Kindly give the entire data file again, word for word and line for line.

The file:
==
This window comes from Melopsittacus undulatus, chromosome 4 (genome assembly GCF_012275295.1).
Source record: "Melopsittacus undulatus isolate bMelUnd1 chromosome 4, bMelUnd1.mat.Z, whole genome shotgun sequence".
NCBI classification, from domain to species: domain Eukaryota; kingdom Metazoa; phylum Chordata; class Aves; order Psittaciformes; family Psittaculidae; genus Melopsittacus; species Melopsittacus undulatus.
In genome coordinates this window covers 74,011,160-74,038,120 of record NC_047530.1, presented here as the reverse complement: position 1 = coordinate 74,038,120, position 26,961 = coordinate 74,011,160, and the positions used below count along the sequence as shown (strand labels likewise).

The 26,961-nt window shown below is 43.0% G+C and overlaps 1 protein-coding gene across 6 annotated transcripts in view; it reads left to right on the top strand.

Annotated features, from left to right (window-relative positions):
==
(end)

This window comes from Melopsittacus undulatus, chromosome 4 (genome assembly GCF_012275295.1).
Source record: "Melopsittacus undulatus isolate bMelUnd1 chromosome 4, bMelUnd1.mat.Z, whole genome shotgun sequence".
NCBI classification, from domain to species: domain Eukaryota; kingdom Metazoa; phylum Chordata; class Aves; order Psittaciformes; family Psittaculidae; genus Melopsittacus; species Melopsittacus undulatus.
In genome coordinates this window covers 74,011,160-74,038,120 of record NC_047530.1, presented here as the reverse complement: position 1 = coordinate 74,038,120, position 26,961 = coordinate 74,011,160, and the positions used below count along the sequence as shown (strand labels likewise).

The 26,961-nt window shown below is 43.0% G+C and overlaps 1 protein-coding gene across 6 annotated transcripts in view; it reads left to right on the top strand.

Annotated features, from left to right (window-relative positions):